Monday, January 2, 2012

Zoning-In


So I mentioned that I “zone-in.” When I’m writing, this pattern gets down-right eccentric. I used to be completely self conscious of how my thoughts affected me. Most writers seem capable of sitting and dreaming. Quiet contemplation and organizing thoughts seem to be what people expect. I guess I’m not too good at doing what I’m supposed to. My imagination has always made me … move.

Writing is a very good way for me to lose weight, by the way. In my most “zoned-in” summer right after graduation I survived on berries with yogurt in the morning, iced coffee, and a small dinner. And when I zone-in, I have to move. I pace. Like a caged animal. I can’t help it, and dance beats help--and stuff in other languages or where I can’t quite hear the words, or if the words help with to punctuate the beat. When my thoughts get loud enough, I have to move.

Source: artinfo.com via Drea on Pinterest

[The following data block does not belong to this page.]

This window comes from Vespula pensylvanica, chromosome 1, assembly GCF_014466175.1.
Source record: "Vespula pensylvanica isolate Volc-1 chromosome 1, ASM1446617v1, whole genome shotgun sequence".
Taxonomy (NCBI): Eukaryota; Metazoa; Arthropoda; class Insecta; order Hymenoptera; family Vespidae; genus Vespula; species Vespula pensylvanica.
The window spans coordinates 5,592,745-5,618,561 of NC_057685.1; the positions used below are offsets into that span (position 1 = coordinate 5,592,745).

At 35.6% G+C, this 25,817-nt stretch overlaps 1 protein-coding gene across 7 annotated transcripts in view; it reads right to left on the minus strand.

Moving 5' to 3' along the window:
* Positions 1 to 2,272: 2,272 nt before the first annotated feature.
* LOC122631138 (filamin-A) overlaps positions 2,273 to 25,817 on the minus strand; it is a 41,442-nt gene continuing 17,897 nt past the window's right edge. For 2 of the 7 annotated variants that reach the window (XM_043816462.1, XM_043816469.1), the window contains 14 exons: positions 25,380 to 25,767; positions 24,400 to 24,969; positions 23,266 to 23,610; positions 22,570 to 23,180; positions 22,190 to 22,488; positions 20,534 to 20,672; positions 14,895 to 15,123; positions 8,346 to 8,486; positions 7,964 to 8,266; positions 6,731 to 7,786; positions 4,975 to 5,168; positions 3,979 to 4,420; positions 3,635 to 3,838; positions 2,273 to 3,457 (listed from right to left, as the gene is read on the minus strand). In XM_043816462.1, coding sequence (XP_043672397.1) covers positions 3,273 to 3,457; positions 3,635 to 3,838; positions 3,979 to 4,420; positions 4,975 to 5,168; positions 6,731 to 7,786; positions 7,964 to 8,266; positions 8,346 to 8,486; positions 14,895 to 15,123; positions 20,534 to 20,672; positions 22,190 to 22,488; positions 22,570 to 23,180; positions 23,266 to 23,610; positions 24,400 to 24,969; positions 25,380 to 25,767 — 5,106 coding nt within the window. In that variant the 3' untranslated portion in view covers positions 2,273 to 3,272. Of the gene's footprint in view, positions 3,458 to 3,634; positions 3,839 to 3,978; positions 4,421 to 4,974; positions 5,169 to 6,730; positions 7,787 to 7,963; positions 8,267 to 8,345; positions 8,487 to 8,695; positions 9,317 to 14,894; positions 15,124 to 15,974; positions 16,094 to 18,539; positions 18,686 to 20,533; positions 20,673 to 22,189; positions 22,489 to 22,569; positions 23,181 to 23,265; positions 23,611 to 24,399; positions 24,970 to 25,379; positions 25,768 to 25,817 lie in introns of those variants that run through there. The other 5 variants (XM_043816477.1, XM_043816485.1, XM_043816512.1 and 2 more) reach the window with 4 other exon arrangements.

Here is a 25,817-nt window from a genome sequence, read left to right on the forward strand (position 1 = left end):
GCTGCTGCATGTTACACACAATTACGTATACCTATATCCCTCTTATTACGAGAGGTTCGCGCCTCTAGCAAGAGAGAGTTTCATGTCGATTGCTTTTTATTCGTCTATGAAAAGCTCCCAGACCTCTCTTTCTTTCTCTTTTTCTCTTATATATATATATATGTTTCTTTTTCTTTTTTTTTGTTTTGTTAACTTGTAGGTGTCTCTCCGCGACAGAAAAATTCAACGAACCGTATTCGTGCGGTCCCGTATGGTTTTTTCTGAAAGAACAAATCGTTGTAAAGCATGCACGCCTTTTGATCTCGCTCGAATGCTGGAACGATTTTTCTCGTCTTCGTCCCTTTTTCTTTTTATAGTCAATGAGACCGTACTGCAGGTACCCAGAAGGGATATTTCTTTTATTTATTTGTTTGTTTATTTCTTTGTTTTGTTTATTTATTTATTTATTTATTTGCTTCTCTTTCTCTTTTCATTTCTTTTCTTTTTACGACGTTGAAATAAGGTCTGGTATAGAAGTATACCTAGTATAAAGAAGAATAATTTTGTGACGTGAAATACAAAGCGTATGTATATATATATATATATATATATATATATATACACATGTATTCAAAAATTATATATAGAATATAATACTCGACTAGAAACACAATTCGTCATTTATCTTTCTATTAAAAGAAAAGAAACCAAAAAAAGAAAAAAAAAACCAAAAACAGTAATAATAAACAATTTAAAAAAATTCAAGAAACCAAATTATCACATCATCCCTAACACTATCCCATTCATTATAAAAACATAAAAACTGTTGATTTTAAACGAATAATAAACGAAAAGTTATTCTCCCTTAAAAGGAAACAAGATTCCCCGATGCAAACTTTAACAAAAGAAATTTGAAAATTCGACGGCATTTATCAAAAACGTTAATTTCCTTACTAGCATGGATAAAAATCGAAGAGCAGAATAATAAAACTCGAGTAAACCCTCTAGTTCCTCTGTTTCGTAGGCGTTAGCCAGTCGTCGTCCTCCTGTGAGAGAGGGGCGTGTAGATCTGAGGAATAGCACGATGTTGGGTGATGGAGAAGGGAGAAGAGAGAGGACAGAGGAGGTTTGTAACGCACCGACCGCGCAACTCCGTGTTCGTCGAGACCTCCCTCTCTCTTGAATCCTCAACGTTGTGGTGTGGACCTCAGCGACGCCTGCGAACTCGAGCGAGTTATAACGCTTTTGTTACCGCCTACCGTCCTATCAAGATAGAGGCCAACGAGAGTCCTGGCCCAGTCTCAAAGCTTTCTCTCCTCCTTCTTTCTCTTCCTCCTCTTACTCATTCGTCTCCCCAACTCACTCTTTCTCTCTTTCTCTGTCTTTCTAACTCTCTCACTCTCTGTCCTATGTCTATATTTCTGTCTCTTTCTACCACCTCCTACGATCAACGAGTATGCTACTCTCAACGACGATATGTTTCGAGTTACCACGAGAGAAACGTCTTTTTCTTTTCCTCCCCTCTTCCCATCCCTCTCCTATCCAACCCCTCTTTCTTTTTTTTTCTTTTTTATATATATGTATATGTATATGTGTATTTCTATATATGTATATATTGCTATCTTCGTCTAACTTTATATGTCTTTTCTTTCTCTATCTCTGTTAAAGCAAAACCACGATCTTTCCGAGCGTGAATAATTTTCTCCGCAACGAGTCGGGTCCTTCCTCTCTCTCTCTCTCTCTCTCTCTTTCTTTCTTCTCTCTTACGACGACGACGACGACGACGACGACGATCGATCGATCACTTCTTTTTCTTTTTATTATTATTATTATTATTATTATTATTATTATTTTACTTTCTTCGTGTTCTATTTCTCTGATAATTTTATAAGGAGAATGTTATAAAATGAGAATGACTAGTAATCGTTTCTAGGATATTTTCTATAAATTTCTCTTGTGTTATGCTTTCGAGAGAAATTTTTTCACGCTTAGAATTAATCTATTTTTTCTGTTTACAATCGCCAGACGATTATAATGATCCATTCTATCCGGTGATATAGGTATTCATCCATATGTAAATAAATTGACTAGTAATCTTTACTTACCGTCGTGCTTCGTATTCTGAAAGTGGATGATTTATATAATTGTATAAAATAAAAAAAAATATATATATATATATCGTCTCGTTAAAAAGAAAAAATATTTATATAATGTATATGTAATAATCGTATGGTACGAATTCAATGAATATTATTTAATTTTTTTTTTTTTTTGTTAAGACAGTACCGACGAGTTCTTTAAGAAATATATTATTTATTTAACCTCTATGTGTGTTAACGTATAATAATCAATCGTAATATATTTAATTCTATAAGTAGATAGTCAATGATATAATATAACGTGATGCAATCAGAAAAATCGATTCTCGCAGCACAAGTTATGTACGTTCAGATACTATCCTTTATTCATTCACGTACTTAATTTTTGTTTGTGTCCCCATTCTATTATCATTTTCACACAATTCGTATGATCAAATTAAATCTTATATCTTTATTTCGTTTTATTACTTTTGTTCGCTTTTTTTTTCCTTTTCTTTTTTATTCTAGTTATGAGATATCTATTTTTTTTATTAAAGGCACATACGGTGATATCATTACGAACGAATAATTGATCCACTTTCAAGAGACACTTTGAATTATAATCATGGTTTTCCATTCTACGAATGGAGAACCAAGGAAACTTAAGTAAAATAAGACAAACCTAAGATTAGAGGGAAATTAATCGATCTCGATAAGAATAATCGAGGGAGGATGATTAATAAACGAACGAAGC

I can zone-in so much that nothing else exists, but thoughts and my feet on the floor, and the music. I can’t feel hunger, I can’t feel my aching neck--which hurts more often then not--and in a sense I don’t exist. This is the best feeling ever.

When I write, I do something similar. I can fall into the page, into the words and everything outside the keyboard and my fingers dancing among the letters just...doesn’t exist. Then the story is, and becomes all that is. Even my fingertips cease to register. It’s a version of going on automatic, I think.

Source: google.com via Drea on Pinterest


*Sources For Pics: Found on Pinterest

Focus: dreamstime.com

Dancer: artinfo.org

Baby on Computer: google.com

1 comment:

  1. You really make it seem so easy with your presentation but I find this topic
    to be really something which I think I would never understand.
    It seems too complex and very broad for me. I am looking forward for your next
    post, I'll try to get the hang of it!

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